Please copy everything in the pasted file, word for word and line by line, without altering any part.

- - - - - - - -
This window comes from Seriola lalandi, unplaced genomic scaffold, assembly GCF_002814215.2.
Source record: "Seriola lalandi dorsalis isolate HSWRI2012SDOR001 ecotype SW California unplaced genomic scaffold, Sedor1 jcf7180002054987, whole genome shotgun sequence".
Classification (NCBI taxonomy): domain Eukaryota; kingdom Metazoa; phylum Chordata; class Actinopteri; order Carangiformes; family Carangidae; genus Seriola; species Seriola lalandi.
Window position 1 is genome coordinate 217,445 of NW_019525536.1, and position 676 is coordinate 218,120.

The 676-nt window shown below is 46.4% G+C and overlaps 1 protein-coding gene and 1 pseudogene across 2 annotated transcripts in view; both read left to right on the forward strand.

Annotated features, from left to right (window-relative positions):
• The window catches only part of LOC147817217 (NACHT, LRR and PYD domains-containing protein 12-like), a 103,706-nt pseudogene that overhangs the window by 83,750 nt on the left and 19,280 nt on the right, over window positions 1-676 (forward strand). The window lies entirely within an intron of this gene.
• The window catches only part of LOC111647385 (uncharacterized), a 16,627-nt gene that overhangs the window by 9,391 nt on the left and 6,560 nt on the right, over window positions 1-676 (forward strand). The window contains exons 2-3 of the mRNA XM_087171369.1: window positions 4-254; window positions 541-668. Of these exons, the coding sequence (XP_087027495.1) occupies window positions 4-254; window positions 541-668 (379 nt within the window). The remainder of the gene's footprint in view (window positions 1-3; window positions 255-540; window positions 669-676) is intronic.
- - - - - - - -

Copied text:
This window comes from Seriola lalandi, unplaced genomic scaffold, assembly GCF_002814215.2.
Source record: "Seriola lalandi dorsalis isolate HSWRI2012SDOR001 ecotype SW California unplaced genomic scaffold, Sedor1 jcf7180002054987, whole genome shotgun sequence".
Classification (NCBI taxonomy): domain Eukaryota; kingdom Metazoa; phylum Chordata; class Actinopteri; order Carangiformes; family Carangidae; genus Seriola; species Seriola lalandi.
Window position 1 is genome coordinate 217,445 of NW_019525536.1, and position 676 is coordinate 218,120.

The 676-nt window shown below is 46.4% G+C and overlaps 1 protein-coding gene and 1 pseudogene across 2 annotated transcripts in view; both read left to right on the forward strand.

Annotated features, from left to right (window-relative positions):
• The window catches only part of LOC147817217 (NACHT, LRR and PYD domains-containing protein 12-like), a 103,706-nt pseudogene that overhangs the window by 83,750 nt on the left and 19,280 nt on the right, over window positions 1-676 (forward strand). The window lies entirely within an intron of this gene.
• The window catches only part of LOC111647385 (uncharacterized), a 16,627-nt gene that overhangs the window by 9,391 nt on the left and 6,560 nt on the right, over window positions 1-676 (forward strand). The window contains exons 2-3 of the mRNA XM_087171369.1: window positions 4-254; window positions 541-668. Of these exons, the coding sequence (XP_087027495.1) occupies window positions 4-254; window positions 541-668 (379 nt within the window). The remainder of the gene's footprint in view (window positions 1-3; window positions 255-540; window positions 669-676) is intronic.